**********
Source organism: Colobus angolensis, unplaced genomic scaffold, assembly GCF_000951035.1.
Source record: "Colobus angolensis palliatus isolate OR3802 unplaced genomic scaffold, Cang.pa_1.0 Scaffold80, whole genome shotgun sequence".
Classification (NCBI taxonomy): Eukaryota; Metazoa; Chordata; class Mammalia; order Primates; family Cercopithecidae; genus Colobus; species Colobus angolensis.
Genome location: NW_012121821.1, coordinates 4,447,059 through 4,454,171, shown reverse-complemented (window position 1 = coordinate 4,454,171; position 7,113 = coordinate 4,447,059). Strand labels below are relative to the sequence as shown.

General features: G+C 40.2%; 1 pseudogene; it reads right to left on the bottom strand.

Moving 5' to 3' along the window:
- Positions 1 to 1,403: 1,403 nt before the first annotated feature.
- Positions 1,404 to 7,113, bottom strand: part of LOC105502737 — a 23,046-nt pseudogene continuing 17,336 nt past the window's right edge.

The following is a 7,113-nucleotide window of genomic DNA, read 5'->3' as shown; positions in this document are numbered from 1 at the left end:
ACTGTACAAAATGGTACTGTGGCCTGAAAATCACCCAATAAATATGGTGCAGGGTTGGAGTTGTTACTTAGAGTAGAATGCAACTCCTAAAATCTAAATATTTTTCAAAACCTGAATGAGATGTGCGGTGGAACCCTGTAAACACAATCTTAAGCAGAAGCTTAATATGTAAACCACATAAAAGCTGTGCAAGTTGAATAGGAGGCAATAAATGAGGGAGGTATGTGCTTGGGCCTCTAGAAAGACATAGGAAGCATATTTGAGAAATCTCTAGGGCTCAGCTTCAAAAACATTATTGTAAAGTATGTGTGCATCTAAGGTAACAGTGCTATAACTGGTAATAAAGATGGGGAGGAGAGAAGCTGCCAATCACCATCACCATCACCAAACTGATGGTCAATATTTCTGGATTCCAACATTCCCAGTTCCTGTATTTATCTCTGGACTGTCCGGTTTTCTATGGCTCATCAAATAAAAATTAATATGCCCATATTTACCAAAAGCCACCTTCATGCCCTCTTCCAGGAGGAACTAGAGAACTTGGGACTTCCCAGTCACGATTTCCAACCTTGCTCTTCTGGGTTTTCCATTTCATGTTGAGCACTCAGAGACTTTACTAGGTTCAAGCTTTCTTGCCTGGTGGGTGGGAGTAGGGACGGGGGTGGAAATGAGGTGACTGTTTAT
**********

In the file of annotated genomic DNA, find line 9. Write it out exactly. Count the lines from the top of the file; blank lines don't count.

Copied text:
The following is a 7,113-nucleotide window of genomic DNA, read 5'->3' as shown; positions in this document are numbered from 1 at the left end: